AfCFTA Secretariat, Afreximbank sign fund management agreement

Secretary General, AfCFTA, Wamkele Mene
Afcfta secretary-general wamkele mene

The Africa Continental Free Trade Area (AfCFTA) Secretariat and African Export-Import Bank (Afreximbank) have signed a fund management agreement to raise funding support for party states and commercial entities in the area of trade.

As indicated by the secretariat, the estimated fund requirement for uninterrupted implementation of the AfCFTA agreement and to eliminate the adjustment cost is about US$10 billion over the next six years, and this agreement is to help raise funding in that regard.

Speaking at the agreement-signing ceremony, Secretary-General, AfCFTA, Wamkele Mene, stated that the secretariat will not be going to World Bank or International Monetary Fund (IMF) for funding support but will depend solely on indigenous funding firms to raise the required amount to successfully implement AfCFTA.

“We as Africans cannot continue to go to the World Bank, IMF, and others to finance our own trade as a continent. So, I will rather go cup in hand to Afreximbank, Trade and Development Bank, then go to the others in Europe and other parts of the world for support. We are not going to succeed in the implementation of this trade agreement without Afreximbank.

This Adjustment Fund is being introduced because we know that as member countries are implementing tariff adjustment mechanisms, there would be some revenue loses in the short term and we want to ensure that their interest is accommodated. This is where the Afreximbank comes in as the pillar of implementation of AfCFTA by providing this facility of US$1billion, to make sure that we implementing AfCFTA the way that we want it,” he said.

Adding to that, he stated that the agreement being signed between the two parties is the right tool to making sure that the AfCFTA is successfully implemented, as it will make trade finance accessible to businesses in the trade area.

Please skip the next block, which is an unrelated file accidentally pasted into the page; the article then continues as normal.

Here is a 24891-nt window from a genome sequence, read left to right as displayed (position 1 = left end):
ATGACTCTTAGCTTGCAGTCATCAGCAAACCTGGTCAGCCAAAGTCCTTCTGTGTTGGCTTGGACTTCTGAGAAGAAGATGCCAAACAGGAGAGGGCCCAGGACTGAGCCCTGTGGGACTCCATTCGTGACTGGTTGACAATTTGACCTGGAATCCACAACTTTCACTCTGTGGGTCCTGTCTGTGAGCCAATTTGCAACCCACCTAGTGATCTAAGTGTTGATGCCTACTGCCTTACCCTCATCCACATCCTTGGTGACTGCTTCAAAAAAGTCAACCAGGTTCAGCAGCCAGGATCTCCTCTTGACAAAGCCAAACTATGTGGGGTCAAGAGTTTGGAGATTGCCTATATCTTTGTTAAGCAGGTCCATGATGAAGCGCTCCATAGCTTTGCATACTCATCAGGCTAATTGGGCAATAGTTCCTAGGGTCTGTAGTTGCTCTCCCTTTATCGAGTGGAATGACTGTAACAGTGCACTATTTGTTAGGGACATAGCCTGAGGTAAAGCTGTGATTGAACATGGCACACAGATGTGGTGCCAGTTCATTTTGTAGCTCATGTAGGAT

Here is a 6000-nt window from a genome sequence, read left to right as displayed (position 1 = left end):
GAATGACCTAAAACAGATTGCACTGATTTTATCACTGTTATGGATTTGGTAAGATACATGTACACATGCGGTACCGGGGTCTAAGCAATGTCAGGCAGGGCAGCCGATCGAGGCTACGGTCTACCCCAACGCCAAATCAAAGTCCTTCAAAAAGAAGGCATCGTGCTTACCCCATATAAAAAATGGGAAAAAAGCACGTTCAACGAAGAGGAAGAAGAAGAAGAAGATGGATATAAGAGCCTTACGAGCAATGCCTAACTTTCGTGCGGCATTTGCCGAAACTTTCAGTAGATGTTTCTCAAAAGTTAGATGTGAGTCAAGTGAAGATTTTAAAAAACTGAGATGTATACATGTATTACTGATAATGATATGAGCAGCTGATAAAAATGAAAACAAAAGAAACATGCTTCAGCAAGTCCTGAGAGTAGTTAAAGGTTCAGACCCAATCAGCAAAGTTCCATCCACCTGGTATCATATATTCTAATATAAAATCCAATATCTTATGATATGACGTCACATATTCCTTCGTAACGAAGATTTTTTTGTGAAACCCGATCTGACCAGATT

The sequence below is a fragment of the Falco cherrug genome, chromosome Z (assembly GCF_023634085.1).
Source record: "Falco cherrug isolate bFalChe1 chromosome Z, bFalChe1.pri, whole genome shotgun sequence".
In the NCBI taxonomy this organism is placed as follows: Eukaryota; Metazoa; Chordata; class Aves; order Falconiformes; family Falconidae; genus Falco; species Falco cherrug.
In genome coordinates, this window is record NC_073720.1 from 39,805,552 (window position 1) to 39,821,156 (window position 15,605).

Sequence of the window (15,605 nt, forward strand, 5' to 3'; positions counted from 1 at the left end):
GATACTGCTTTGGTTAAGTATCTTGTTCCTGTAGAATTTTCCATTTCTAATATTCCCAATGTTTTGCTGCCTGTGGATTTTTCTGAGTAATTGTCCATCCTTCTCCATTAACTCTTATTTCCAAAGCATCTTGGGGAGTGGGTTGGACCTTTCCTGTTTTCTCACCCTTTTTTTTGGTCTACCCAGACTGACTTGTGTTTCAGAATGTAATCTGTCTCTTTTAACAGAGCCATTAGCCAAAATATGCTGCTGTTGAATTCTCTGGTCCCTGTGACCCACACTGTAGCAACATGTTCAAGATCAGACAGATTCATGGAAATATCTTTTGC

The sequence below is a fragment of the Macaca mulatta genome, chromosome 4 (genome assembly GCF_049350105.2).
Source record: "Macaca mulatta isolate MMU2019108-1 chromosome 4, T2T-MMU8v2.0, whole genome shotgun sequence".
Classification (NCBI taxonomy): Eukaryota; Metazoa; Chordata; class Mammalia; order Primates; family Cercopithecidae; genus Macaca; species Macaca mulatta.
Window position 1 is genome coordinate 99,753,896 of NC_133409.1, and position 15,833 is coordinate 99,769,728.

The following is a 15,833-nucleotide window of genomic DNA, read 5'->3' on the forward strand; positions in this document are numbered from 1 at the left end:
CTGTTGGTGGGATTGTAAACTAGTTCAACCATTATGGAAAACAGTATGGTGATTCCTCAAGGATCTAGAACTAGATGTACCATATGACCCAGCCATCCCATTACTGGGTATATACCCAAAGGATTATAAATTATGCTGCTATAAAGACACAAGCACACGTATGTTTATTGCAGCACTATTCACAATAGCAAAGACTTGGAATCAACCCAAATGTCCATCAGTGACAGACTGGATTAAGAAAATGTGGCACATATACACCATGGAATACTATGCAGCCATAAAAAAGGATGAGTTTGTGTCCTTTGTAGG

The financial instrument dubbed AfCFTA Adjustment Fund, has three components namely the Base Fund, General Fund, and Credit Fund. However, the agreement signing exercise that took place today was for only the Base Fund, with the other two expected to take place within the coming weeks.

The Base Fund is accessible to only state parties and the qualification criteria for this particular instrument is that any state seeking to access it must demonstrate that it has suffered some loses from the implementation of AfCFTA and need support in that regard.

Secondly, the General Fund, is accessible to both party states and companies within member states who have acquired rule of origin certificate and are operating in the area.

Finally, the Credit Fund, will advance loans to only commercial firms and other financial institutions who will need funds to expand their operations or grow their business.

Funding streams for this purpose will include grants, donors from party states, as well as other financial institutions.

On his part, the President and Chairman of the Board of Directors, Afreximbank, Prof. Benedict O. Oramah, stated that the bank is advancing US$1billion to specifically the Base Fund, adding that it is committed to making sure AfCFTA is a real trade agreement and not another political talk.

“Indeed, AfCFTA implementation would be meaningless unless it leads to economic liberation of all members on the continent. It is also meaningless if it brings wealth and business only to some few communities and countries whilst impoverishing others, and that is not the Africa we want.

We want to protect the vulnerable from suffering from the implementation of AfCFTA tariffs reduction and subsequent removal. Therefore, the Afreximbank board, has advanced US$1billion to support this fund. We want to assure the secretariat that we will support the AfCFTA because we are Africans and this project belongs to all of us,” he said.

Adding to that he emphasized that nobody who is serious about development goes to beg others for this development.

He added that the launch of Pan-African Payment and Settlement System (PAPSS) not long ago complements this agreement as it has made it possible to domesticate payment on the continent and allow trade in any currency across the continent.


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